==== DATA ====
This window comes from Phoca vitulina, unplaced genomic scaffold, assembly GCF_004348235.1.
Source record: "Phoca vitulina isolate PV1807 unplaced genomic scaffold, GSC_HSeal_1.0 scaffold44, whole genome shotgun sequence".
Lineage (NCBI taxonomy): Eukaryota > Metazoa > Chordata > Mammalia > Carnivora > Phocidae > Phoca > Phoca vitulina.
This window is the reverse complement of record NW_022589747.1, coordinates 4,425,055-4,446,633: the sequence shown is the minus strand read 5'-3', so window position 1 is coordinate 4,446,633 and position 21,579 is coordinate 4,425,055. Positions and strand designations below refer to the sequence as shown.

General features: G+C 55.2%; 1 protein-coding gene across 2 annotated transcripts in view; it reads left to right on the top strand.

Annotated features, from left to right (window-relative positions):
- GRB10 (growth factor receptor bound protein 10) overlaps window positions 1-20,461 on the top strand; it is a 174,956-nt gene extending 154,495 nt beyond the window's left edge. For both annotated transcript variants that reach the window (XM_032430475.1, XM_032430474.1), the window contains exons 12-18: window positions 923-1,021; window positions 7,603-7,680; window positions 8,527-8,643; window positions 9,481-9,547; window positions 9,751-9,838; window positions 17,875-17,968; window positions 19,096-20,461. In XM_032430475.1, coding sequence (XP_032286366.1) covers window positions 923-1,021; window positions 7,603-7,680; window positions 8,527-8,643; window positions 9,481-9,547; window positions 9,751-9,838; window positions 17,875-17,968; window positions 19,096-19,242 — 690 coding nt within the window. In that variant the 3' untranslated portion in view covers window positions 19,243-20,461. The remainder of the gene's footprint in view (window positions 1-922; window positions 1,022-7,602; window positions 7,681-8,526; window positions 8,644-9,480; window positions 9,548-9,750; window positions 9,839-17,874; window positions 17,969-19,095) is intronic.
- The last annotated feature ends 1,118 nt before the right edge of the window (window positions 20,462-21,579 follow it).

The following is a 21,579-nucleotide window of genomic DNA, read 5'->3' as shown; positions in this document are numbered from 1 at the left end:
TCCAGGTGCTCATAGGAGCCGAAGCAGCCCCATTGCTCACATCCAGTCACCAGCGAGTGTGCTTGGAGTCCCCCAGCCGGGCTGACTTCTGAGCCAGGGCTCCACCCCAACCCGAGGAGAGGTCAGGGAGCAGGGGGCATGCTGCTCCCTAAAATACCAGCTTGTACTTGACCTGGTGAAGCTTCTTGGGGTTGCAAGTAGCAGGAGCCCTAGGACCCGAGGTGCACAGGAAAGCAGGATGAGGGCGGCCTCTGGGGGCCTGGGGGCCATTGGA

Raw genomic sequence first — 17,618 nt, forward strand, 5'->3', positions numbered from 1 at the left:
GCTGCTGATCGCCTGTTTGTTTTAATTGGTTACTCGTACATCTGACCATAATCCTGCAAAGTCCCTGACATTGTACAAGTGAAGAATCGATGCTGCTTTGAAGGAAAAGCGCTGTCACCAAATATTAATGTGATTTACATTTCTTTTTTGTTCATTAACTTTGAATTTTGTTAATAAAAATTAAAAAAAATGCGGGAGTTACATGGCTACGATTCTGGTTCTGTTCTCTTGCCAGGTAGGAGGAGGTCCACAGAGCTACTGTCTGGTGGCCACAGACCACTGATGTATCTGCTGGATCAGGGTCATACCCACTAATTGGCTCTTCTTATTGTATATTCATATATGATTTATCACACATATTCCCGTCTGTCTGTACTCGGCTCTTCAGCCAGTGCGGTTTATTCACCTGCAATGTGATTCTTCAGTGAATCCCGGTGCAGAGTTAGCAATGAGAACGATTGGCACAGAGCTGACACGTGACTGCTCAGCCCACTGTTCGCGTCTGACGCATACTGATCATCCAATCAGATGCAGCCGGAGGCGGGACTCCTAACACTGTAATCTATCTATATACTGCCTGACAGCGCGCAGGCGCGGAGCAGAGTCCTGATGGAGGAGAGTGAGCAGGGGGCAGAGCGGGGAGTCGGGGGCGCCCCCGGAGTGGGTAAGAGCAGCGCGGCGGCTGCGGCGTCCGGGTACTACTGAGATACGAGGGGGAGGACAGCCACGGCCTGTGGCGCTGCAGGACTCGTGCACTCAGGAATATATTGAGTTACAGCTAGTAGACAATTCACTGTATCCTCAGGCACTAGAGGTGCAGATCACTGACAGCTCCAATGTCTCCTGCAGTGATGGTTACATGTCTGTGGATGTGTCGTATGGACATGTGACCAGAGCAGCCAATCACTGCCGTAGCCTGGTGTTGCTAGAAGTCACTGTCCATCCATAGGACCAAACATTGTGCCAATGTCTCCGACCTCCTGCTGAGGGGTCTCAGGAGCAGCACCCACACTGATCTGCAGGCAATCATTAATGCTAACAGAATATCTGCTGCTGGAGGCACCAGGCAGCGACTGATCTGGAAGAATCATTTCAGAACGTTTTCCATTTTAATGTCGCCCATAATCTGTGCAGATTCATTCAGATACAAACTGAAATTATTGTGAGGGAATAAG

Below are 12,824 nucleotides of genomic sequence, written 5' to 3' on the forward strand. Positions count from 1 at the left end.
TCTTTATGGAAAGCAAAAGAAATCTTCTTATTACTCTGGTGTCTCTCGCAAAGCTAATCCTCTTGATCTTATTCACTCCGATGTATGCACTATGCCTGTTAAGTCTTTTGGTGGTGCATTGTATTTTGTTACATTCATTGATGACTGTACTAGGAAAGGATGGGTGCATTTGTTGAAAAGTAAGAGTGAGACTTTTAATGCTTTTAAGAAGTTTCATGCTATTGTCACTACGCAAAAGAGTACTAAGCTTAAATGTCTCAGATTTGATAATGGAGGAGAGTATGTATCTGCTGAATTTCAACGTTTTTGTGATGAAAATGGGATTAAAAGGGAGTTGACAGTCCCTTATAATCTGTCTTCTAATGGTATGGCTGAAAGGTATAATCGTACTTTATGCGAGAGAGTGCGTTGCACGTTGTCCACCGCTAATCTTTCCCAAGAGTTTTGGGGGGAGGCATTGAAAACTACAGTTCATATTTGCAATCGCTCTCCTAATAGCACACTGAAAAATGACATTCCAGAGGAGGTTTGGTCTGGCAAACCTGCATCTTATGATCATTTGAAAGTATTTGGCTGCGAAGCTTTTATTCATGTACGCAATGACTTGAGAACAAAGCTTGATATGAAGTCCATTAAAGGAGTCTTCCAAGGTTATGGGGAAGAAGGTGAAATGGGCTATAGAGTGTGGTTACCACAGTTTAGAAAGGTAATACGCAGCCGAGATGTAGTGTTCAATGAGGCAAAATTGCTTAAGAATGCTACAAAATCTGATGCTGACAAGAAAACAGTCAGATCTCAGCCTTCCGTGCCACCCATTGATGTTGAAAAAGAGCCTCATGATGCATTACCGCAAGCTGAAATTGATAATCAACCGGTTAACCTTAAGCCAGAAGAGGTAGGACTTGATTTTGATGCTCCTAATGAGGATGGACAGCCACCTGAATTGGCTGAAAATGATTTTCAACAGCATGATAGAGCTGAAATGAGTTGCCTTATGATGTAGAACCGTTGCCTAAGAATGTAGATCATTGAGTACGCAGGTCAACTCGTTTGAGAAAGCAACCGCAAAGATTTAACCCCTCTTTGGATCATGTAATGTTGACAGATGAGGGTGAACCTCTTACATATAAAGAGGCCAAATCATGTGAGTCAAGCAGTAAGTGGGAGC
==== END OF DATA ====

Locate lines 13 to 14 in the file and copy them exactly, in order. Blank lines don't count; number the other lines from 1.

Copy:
Below are 12,824 nucleotides of genomic sequence, written 5' to 3' on the forward strand. Positions count from 1 at the left end.
TCTTTATGGAAAGCAAAAGAAATCTTCTTATTACTCTGGTGTCTCTCGCAAAGCTAATCCTCTTGATCTTATTCACTCCGATGTATGCACTATGCCTGTTAAGTCTTTTGGTGGTGCATTGTATTTTGTTACATTCATTGATGACTGTACTAGGAAAGGATGGGTGCATTTGTTGAAAAGTAAGAGTGAGACTTTTAATGCTTTTAAGAAGTTTCATGCTATTGTCACTACGCAAAAGAGTACTAAGCTTAAATGTCTCAGATTTGATAATGGAGGAGAGTATGTATCTGCTGAATTTCAACGTTTTTGTGATGAAAATGGGATTAAAAGGGAGTTGACAGTCCCTTATAATCTGTCTTCTAATGGTATGGCTGAAAGGTATAATCGTACTTTATGCGAGAGAGTGCGTTGCACGTTGTCCACCGCTAATCTTTCCCAAGAGTTTTGGGGGGAGGCATTGAAAACTACAGTTCATATTTGCAATCGCTCTCCTAATAGCACACTGAAAAATGACATTCCAGAGGAGGTTTGGTCTGGCAAACCTGCATCTTATGATCATTTGAAAGTATTTGGCTGCGAAGCTTTTATTCATGTACGCAATGACTTGAGAACAAAGCTTGATATGAAGTCCATTAAAGGAGTCTTCCAAGGTTATGGGGAAGAAGGTGAAATGGGCTATAGAGTGTGGTTACCACAGTTTAGAAAGGTAATACGCAGCCGAGATGTAGTGTTCAATGAGGCAAAATTGCTTAAGAATGCTACAAAATCTGATGCTGACAAGAAAACAGTCAGATCTCAGCCTTCCGTGCCACCCATTGATGTTGAAAAAGAGCCTCATGATGCATTACCGCAAGCTGAAATTGATAATCAACCGGTTAACCTTAAGCCAGAAGAGGTAGGACTTGATTTTGATGCTCCTAATGAGGATGGACAGCCACCTGAATTGGCTGAAAATGATTTTCAACAGCATGATAGAGCTGAAATGAGTTGCCTTATGATGTAGAACCGTTGCCTAAGAATGTAGATCATTGAGTACGCAGGTCAACTCGTTTGAGAAAGCAACCGCAAAGATTTAACCCCTCTTTGGATCATGTAATGTTGACAGATGAGGGTGAACCTCTTACATATAAAGAGGCCAAATCATGTGAGTCAAGCAGTAAGTGGGAGC